Title: Is WeChat Becoming an Infrastructure: An Actor-Network Theory Analysis of WeChat in Contemporary China
School of Interactive Computing
College of Computing
Georgia Institute of Technology
Date: Thursday, January 31st, 2019
Time: 11:00am – 1:00pm (EDT)
Location: TSRB 223
Dr. Betsy DiSalvo (Advisor, School of Interactive Computing, Georgia Institute of Technology),
Dr. Beki Grinter (School of Interactive Computing, Georgia Institute of Technology)
Dr. Carl DiSalvo (School of Interactive Computing, Georgia Institute of Technology)
Dr. Ken Anderson (Next Generation and Standards, Intel Corporation)
WeChat is the fifth most popular social network in the world with 1.05 billion monthly active users. Released in 2011, WeChat started as a mobile instant messenger but soon grew into an all-encompassing social platform that allows users to fulfill their goals in all aspects of life, such as subscribing news, playing games, paying utility bills, booking flight tickets, calling taxis, and much more. What qualities make WeChat a necessity for living in contemporary China is at the center of my concern. My major research questions focus on how people use WeChat, when they use WeChat, why they choose WeChat, and how they perceive WeChat as part of their lives. Many scholars in various disciplines such as Human-Computer Interaction and Science and Technology Studies have researched how technology influences people and co-constructs with society (e.g., social construction of technology). My work builds upon these fields with a study of WeChat.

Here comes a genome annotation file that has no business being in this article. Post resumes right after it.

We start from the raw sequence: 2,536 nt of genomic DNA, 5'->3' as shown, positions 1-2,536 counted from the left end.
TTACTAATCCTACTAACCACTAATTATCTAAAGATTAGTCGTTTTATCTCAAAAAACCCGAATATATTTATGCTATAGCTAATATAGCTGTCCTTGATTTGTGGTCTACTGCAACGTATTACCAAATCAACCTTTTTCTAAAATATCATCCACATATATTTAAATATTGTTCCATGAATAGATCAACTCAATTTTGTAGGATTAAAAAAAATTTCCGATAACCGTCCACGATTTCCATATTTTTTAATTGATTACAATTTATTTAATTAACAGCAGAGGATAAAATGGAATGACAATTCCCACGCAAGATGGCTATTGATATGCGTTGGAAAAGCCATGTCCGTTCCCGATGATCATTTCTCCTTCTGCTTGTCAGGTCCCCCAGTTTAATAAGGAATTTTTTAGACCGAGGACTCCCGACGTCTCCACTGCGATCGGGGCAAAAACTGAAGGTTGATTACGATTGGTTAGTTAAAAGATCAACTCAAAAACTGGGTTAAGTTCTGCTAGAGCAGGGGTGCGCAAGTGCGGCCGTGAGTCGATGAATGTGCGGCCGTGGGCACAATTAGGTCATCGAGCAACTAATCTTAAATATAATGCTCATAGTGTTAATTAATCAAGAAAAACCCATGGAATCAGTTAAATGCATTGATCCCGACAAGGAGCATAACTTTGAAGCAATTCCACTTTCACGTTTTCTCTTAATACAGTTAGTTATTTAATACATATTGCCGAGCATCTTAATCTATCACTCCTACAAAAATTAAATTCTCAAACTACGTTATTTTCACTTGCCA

More specifically, my project on WeChat focuses on understanding the symbiotic relationship among WeChat, related Chinese governmental policies, and Chinese society. Relying on qualitative research methods such as interviewing and observation, I dug deep into revealing the connections among different actors related to WeChat and its practices. I researched WeChat from emoji-based communication to parent-child long-distance communication, from youths’ buying and selling experiences to a prosperous online gray market. I learned how WeChat associates with its users and the larger Chinese society. To gain more insight about how WeChat may affect and be affected by governmental public policies, I propose to study how a new law, taxing online e-commerce practices, will possibly influence the gray market on WeChat. I propose to analyze WeChat using Actor-Network Theory and intend to draw the conclusion that WeChat is becoming an infrastructure according to Susan Leigh Star’s definition. My research on WeChat will not only provide valuable implications for understanding and designing instant messengers and social platforms, but also illuminate and challenge our existing understandings of information infrastructure in an internet-connected world.